Data accuracy for risk management in changing climate

Speaker: Chandra Rujalapati

Date: 2021

Location: Zoom, Online, PIMS, University of Saskachewan

Conference: Emergent Research: The PIMS Postdoctoral Fellow Seminar

Subject: Mathematics, Applied Mathematics, Atmospheric and Oceanic Physics: Climate Modelling

Class: Scientific

Abstract:

The decade of the 2010s was the hottest yet in more than 150 years of global mean temperature measurements. The key climate change signatures include intensifying extreme events such as widespread droughts, flooding and heatwaves, severe impacts on human health, food security, ecology, and species biodiversity. Climate has been changing from ice-age and is expected to change in future, yet the rate of change is alarming. Data plays a crucial role in developing risk management, mitigation and adaptation strategies under changing climate conditions. This talk focuses on uncertainties in hydrological data and the subsequent effect on extreme events like floods, droughts and heatwaves. Projected changes along with apparent biases in the global climate models, tools available for understanding future climate, are discussed. Importance of understanding uncertainties in observations and simulations and the need to probabilistically evaluate simulations to identify those that agree with observations is emphasized. Finally, the effect of data accuracy and incorporating uncertainty in informed decisions and risk management strategies is highlighted through a case study.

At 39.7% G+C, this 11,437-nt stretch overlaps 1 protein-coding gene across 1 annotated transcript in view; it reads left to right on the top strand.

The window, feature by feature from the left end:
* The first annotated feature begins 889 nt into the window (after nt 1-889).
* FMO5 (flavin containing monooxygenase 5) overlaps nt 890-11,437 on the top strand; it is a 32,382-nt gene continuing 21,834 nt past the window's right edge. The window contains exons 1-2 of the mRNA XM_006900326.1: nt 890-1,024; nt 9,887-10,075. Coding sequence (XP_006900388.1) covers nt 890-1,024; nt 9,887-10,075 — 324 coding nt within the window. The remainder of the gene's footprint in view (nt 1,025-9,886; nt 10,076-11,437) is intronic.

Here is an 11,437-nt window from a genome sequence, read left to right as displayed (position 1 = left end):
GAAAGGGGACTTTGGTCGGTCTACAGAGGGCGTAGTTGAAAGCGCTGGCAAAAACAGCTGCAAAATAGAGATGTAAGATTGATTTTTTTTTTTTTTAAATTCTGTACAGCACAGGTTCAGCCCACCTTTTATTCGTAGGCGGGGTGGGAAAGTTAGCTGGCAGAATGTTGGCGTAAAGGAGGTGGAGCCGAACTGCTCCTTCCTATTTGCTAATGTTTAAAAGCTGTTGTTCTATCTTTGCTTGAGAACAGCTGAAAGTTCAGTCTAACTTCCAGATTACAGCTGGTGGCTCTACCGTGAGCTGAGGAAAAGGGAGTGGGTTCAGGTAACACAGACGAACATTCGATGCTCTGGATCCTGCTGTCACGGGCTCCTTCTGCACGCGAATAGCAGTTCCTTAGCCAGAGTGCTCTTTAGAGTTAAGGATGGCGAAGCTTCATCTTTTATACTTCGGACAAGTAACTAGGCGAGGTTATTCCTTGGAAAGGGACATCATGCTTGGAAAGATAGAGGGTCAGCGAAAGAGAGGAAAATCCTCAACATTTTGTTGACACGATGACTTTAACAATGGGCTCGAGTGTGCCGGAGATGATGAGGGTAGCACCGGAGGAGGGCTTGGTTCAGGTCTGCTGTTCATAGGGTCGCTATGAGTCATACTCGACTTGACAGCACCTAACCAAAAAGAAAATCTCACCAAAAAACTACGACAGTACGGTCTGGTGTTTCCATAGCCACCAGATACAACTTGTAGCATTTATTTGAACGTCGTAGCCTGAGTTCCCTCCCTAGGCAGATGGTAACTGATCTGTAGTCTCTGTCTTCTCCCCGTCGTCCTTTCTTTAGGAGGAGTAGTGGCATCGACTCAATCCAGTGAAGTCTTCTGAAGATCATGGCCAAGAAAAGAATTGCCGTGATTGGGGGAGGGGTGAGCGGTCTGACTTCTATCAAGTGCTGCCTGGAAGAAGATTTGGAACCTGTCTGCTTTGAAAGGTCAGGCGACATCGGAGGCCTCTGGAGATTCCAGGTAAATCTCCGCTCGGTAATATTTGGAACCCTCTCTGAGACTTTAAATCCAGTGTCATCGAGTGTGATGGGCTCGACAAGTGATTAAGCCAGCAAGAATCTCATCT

Speaker Biography

Chandra Rajulapati is a GWF-PIMS PDF, working with Dr. Simon Papalexiou at the Global Institute for Water Security (GIWS), University of Saskatchewan, on the Global Water Futures (GWF) project. She obtained her doctoral degree from the Indian Institute of Science (IISc) Bangalore, India, under the supervision of Prof. Pradeep Mujumdar. Her research focuses on understanding historical and future changes in hydroclimatic variables like precipitation and temperature at different scales, estimating risk due to extreme events like floods, droughts and heatwaves, and developing sustainable water management systems, risk assessment, adaptation and mitigation strategies.